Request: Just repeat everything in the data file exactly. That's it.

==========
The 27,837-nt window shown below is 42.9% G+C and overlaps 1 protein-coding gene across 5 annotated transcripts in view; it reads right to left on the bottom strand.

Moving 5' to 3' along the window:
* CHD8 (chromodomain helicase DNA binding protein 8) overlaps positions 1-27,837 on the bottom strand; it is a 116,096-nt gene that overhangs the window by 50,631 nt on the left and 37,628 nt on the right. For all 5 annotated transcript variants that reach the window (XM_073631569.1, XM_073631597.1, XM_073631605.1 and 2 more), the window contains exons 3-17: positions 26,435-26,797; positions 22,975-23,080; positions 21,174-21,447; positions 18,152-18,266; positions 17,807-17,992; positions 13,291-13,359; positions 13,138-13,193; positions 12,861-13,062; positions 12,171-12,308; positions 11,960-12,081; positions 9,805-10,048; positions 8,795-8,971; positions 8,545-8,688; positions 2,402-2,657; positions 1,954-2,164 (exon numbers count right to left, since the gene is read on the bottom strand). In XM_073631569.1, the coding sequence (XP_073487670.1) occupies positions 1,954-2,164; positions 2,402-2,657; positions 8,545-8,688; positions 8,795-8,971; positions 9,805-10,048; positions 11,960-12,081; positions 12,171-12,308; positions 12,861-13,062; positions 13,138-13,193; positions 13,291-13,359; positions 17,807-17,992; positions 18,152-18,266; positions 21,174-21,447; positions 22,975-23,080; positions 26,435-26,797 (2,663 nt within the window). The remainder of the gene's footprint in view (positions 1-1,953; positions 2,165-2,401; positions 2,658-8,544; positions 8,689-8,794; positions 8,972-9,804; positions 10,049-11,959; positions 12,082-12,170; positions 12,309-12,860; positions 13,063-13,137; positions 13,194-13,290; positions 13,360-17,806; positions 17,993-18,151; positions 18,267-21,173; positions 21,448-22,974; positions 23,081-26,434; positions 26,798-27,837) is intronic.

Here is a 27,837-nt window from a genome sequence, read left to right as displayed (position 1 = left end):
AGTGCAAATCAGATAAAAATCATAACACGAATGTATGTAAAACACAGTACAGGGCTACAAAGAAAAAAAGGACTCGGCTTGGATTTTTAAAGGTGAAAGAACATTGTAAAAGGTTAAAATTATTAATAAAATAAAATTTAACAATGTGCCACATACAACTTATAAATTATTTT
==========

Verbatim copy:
The 27,837-nt window shown below is 42.9% G+C and overlaps 1 protein-coding gene across 5 annotated transcripts in view; it reads right to left on the bottom strand.

Moving 5' to 3' along the window:
* CHD8 (chromodomain helicase DNA binding protein 8) overlaps positions 1-27,837 on the bottom strand; it is a 116,096-nt gene that overhangs the window by 50,631 nt on the left and 37,628 nt on the right. For all 5 annotated transcript variants that reach the window (XM_073631569.1, XM_073631597.1, XM_073631605.1 and 2 more), the window contains exons 3-17: positions 26,435-26,797; positions 22,975-23,080; positions 21,174-21,447; positions 18,152-18,266; positions 17,807-17,992; positions 13,291-13,359; positions 13,138-13,193; positions 12,861-13,062; positions 12,171-12,308; positions 11,960-12,081; positions 9,805-10,048; positions 8,795-8,971; positions 8,545-8,688; positions 2,402-2,657; positions 1,954-2,164 (exon numbers count right to left, since the gene is read on the bottom strand). In XM_073631569.1, the coding sequence (XP_073487670.1) occupies positions 1,954-2,164; positions 2,402-2,657; positions 8,545-8,688; positions 8,795-8,971; positions 9,805-10,048; positions 11,960-12,081; positions 12,171-12,308; positions 12,861-13,062; positions 13,138-13,193; positions 13,291-13,359; positions 17,807-17,992; positions 18,152-18,266; positions 21,174-21,447; positions 22,975-23,080; positions 26,435-26,797 (2,663 nt within the window). The remainder of the gene's footprint in view (positions 1-1,953; positions 2,165-2,401; positions 2,658-8,544; positions 8,689-8,794; positions 8,972-9,804; positions 10,049-11,959; positions 12,082-12,170; positions 12,309-12,860; positions 13,063-13,137; positions 13,194-13,290; positions 13,360-17,806; positions 17,993-18,151; positions 18,267-21,173; positions 21,448-22,974; positions 23,081-26,434; positions 26,798-27,837) is intronic.

Here is a 27,837-nt window from a genome sequence, read left to right as displayed (position 1 = left end):
AGTGCAAATCAGATAAAAATCATAACACGAATGTATGTAAAACACAGTACAGGGCTACAAAGAAAAAAAGGACTCGGCTTGGATTTTTAAAGGTGAAAGAACATTGTAAAAGGTTAAAATTATTAATAAAATAAAATTTAACAATGTGCCACATACAACTTATAAATTATTTT